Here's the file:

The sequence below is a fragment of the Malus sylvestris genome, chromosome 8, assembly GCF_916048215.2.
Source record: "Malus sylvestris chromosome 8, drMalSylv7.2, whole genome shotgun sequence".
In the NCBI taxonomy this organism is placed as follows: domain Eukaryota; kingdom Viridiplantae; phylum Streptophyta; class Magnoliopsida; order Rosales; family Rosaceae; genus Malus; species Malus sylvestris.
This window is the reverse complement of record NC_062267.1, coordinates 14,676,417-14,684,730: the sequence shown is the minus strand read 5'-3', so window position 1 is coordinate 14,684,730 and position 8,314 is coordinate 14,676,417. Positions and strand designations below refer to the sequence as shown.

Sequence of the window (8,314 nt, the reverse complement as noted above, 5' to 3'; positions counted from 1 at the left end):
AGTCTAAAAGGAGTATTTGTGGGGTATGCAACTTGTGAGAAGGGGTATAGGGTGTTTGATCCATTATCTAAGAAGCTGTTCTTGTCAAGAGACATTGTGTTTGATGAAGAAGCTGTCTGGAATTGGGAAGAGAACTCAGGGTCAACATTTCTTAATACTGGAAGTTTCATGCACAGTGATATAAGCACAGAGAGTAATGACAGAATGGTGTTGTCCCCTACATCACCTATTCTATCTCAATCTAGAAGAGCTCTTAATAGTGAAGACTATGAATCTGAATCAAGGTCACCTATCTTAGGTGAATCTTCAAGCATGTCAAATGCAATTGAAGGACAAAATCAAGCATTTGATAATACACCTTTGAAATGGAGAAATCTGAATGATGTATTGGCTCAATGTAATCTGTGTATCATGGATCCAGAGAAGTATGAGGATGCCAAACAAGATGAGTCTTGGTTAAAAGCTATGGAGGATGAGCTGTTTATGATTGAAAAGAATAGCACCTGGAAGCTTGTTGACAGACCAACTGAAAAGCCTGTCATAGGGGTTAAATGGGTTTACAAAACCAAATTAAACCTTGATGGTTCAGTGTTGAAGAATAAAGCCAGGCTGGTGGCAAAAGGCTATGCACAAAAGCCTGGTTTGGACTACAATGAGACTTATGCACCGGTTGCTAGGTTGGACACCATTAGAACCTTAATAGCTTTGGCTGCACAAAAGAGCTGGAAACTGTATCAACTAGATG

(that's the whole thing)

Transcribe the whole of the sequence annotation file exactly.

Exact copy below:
The sequence below is a fragment of the Malus sylvestris genome, chromosome 8, assembly GCF_916048215.2.
Source record: "Malus sylvestris chromosome 8, drMalSylv7.2, whole genome shotgun sequence".
In the NCBI taxonomy this organism is placed as follows: domain Eukaryota; kingdom Viridiplantae; phylum Streptophyta; class Magnoliopsida; order Rosales; family Rosaceae; genus Malus; species Malus sylvestris.
This window is the reverse complement of record NC_062267.1, coordinates 14,676,417-14,684,730: the sequence shown is the minus strand read 5'-3', so window position 1 is coordinate 14,684,730 and position 8,314 is coordinate 14,676,417. Positions and strand designations below refer to the sequence as shown.

Sequence of the window (8,314 nt, the reverse complement as noted above, 5' to 3'; positions counted from 1 at the left end):
AGTCTAAAAGGAGTATTTGTGGGGTATGCAACTTGTGAGAAGGGGTATAGGGTGTTTGATCCATTATCTAAGAAGCTGTTCTTGTCAAGAGACATTGTGTTTGATGAAGAAGCTGTCTGGAATTGGGAAGAGAACTCAGGGTCAACATTTCTTAATACTGGAAGTTTCATGCACAGTGATATAAGCACAGAGAGTAATGACAGAATGGTGTTGTCCCCTACATCACCTATTCTATCTCAATCTAGAAGAGCTCTTAATAGTGAAGACTATGAATCTGAATCAAGGTCACCTATCTTAGGTGAATCTTCAAGCATGTCAAATGCAATTGAAGGACAAAATCAAGCATTTGATAATACACCTTTGAAATGGAGAAATCTGAATGATGTATTGGCTCAATGTAATCTGTGTATCATGGATCCAGAGAAGTATGAGGATGCCAAACAAGATGAGTCTTGGTTAAAAGCTATGGAGGATGAGCTGTTTATGATTGAAAAGAATAGCACCTGGAAGCTTGTTGACAGACCAACTGAAAAGCCTGTCATAGGGGTTAAATGGGTTTACAAAACCAAATTAAACCTTGATGGTTCAGTGTTGAAGAATAAAGCCAGGCTGGTGGCAAAAGGCTATGCACAAAAGCCTGGTTTGGACTACAATGAGACTTATGCACCGGTTGCTAGGTTGGACACCATTAGAACCTTAATAGCTTTGGCTGCACAAAAGAGCTGGAAACTGTATCAACTAGATG